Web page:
HOT TIP: Get involved with your child’s school from the start – in any way your work and time will allow you to. Kids always do better at school when their parents are some way involved.


If you pay annual school fees, ask the school about a direct debit plan that allows you to pay monthly.

Many chain and department stores offer great deals on back-to-school clothing and stationery in the first two weeks of January.

Check out the generic polo shirts, shorts, tracksuits, skirts and pants at stores like shopping centres, as many are suitable for most schools, providing your school colours are available. They will be a lot cheaper than buying at schools or uniform stores.

If you pay exorbitant school fees, consider a school fee plan, available through various companies. Visit


And finally, take heed of these points on extracurricular activities from WorkLifeBliss coach Emma Grey...

Too many after school activities can overwhelm children and create chaos in a busy family schedule. Here are the top tips for a balanced family life from WorkLifeBliss:

If your child is starting school for the first time, let them settle in to their changed routine before taking on extra activities.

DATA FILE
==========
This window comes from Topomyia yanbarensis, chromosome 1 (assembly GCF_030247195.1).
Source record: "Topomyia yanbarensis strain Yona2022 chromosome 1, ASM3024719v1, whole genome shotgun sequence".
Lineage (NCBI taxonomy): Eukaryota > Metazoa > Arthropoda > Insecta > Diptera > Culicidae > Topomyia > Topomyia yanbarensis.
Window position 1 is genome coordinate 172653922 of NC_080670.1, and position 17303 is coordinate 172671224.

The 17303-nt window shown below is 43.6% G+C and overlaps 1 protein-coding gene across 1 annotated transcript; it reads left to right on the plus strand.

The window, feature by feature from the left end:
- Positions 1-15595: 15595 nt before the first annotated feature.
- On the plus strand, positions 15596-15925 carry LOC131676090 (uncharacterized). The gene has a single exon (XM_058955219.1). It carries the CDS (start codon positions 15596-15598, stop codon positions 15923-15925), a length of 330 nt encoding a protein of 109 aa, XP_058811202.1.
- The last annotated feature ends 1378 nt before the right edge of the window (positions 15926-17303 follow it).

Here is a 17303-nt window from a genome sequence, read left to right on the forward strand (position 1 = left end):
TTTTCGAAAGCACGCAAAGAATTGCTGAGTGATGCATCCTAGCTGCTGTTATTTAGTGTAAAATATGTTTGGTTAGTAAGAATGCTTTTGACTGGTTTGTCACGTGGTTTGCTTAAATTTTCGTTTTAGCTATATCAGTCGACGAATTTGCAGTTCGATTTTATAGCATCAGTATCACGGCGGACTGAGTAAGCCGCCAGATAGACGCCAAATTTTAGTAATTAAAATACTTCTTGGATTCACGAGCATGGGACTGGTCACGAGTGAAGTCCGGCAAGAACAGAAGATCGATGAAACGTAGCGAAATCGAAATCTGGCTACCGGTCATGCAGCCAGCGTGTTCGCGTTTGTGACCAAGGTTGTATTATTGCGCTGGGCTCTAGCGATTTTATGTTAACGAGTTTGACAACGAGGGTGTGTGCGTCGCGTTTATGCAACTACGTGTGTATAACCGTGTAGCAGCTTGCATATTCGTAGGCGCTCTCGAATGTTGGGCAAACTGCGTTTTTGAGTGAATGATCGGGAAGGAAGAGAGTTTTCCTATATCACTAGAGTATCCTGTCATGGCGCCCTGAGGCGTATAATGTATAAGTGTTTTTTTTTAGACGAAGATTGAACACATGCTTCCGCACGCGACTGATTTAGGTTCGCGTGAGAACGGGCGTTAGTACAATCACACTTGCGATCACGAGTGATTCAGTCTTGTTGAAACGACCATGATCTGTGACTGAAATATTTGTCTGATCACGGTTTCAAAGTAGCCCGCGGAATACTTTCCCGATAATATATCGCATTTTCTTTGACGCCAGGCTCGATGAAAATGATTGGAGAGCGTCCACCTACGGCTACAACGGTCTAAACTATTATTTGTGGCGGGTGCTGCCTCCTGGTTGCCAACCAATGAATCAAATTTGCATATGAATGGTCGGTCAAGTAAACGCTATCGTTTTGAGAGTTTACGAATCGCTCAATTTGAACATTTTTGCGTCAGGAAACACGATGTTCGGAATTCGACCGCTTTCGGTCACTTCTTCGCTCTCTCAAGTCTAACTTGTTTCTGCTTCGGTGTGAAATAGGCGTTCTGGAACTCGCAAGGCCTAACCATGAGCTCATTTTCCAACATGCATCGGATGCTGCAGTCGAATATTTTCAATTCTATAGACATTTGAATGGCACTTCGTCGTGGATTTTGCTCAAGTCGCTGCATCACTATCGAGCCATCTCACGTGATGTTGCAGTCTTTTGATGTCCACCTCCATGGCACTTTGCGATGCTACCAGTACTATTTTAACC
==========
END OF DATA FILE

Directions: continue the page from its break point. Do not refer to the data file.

Find something they’re passionate about – don’t ‘flog a dead horse’ if they’re really not keen on practising that instrument or learning those Irish Dancing steps.

Choose activities you can maintain as they get older – it’s cute to enrol a five-year-old in ballet, but make sure you’re comfortable with the increasing expenses and time commitment for upper levels to avoid disappointment later.

Buy equipment and sports uniforms second-hand until you’re sure they’re going to stick at it.

Young children like having a go at a variety of activities.

Try to find a balance between physical activity and musical, artistic or dramatic or other pursuits.

Be led by your child’s interests – avoid the temptation to re-live your childhood, or to assume that they’ll love something, just because their older sibling is great at it.

Adopt a ‘fun’ mindset from the start and remove pressure to perform – remember that their prowess or otherwise is not a reflection on you, but your performance on the sidelines will reflect on them.

Look carefully at the proposed schedule for the week. Does it work? Can you afford it? Is there plenty of ‘down-time’ for the children to rest, play and fit in homework? Is there space in the schedule for you and your interests? Families thrive when everyone is catered for.

For more tips on balancing work and family, including a free report on the ‘Top 5 mistakes women make when balancing work and family’, visit

This article first appeared on Australian Women Online.